The sluggish global economy will impact Swedish growth more than expected next year, the government said Monday as it revised downwards its 2014 growth forecast from 3.0 percent to just 2.2 percent.
Finance Minister Anders Borg, presenting the supplementary spring budget to parliament, said he expected growth for this year to tick in at 1.2 percent, up a notch from the 1.1 percent forecast last autumn.
"There is a strong headwind from the global economy which is holding back the recovery in Sweden," Borg said in a statement.
Unemployment was meanwhile expected to affect 8.3 percent of the workforce this year and 8.4 percent next year, before falling back to 8.1 percent in 2015.
In February, the jobless rate was 8.2 percent.
Erica Blomgren, analyst at bank SEB, said the government's previous growth forecast from the autumn was "too optimistic", while the current forecast was "more in line" with that of the central bank.
Sweden will hold legislative elections in September 2014, when the left-wing opposition, headed by Social Democrat leader Stefan Loefven, hopes to wrestle power from the centre-right government in power since 2006.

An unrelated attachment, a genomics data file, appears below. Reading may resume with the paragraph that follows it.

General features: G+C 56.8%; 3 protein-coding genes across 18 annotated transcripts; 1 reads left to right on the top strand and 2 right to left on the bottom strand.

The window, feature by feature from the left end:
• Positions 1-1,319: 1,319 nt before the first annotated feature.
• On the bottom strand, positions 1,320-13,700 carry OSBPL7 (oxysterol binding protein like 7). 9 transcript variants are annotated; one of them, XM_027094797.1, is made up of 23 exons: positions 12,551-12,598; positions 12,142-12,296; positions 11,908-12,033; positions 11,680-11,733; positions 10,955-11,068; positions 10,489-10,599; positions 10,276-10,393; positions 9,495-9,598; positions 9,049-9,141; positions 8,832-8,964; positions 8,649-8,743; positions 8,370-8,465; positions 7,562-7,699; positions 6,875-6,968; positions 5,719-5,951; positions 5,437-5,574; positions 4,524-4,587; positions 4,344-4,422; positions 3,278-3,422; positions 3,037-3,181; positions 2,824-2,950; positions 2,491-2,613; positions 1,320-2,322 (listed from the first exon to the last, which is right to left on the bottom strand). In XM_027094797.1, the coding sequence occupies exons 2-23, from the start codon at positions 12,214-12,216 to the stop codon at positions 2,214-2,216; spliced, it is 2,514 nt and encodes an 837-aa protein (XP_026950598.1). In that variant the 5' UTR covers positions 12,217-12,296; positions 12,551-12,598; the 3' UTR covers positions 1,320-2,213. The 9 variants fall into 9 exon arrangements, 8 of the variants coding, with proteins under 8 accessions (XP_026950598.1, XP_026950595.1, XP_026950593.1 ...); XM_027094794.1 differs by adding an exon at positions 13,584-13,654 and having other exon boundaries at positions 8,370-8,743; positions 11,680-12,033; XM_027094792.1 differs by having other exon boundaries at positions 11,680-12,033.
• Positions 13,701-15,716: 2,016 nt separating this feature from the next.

In a speech Friday, Loefven promised that if the Social Democrats were to win the elections, they would bring the unemployment rate down to 4.7 percent by 2020.
"The government has failed on the jobs front, and Sweden today has higher unemployment than comparable countries in the European Union," Loefven lamented, citing eurozone countries such as Austria, Belgium, Finland and the Netherlands.
Meanwhile, the Swedish government also lowered its forecasts for its public finances.
It predicted a budget deficit of 1.6 percent of gross domestic product for 2013 and 1.0 percent for 2014, compared to the 1.3 percent and 0.6 percent forecast respectively in December.
Until September last year, Prime Minister Fredrik Reinfeldt's government had aimed to have a budget surplus in 2013.
According to Monday's forecasts, public debt is expected to climb to 42 percent of gross domestic product this year, compared to 38.2 percent in 2012.